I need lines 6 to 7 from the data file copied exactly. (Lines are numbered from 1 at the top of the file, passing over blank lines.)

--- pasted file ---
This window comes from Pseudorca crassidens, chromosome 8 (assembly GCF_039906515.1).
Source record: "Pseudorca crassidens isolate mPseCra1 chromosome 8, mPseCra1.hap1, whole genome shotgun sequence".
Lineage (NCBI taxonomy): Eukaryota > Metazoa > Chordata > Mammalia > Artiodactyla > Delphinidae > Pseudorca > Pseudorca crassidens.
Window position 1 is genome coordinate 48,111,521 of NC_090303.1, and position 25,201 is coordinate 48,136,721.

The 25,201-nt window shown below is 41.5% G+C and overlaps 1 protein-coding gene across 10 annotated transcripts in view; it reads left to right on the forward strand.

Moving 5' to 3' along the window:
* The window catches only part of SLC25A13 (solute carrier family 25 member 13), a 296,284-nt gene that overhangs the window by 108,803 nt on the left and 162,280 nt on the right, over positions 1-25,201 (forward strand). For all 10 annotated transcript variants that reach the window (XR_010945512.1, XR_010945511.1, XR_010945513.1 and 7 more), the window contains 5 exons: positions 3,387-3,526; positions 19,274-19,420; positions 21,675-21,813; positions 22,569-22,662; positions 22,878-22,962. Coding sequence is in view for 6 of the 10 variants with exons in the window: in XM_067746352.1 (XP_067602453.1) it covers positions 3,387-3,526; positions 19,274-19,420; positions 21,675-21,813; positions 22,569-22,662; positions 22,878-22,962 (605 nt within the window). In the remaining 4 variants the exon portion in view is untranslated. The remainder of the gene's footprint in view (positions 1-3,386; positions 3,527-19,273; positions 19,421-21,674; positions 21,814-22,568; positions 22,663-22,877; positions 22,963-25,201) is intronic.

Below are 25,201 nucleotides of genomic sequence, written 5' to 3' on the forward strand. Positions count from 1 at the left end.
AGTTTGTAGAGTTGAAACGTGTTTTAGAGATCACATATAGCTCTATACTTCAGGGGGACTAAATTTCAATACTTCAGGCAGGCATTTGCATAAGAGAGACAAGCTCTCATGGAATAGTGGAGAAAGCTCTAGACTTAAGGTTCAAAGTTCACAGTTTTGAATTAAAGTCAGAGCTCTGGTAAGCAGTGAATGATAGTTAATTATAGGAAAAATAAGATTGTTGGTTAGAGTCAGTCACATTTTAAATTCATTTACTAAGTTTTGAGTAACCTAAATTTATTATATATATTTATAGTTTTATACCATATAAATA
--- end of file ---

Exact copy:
Moving 5' to 3' along the window:
* The window catches only part of SLC25A13 (solute carrier family 25 member 13), a 296,284-nt gene that overhangs the window by 108,803 nt on the left and 162,280 nt on the right, over positions 1-25,201 (forward strand). For all 10 annotated transcript variants that reach the window (XR_010945512.1, XR_010945511.1, XR_010945513.1 and 7 more), the window contains 5 exons: positions 3,387-3,526; positions 19,274-19,420; positions 21,675-21,813; positions 22,569-22,662; positions 22,878-22,962. Coding sequence is in view for 6 of the 10 variants with exons in the window: in XM_067746352.1 (XP_067602453.1) it covers positions 3,387-3,526; positions 19,274-19,420; positions 21,675-21,813; positions 22,569-22,662; positions 22,878-22,962 (605 nt within the window). In the remaining 4 variants the exon portion in view is untranslated. The remainder of the gene's footprint in view (positions 1-3,386; positions 3,527-19,273; positions 19,421-21,674; positions 21,814-22,568; positions 22,663-22,877; positions 22,963-25,201) is intronic.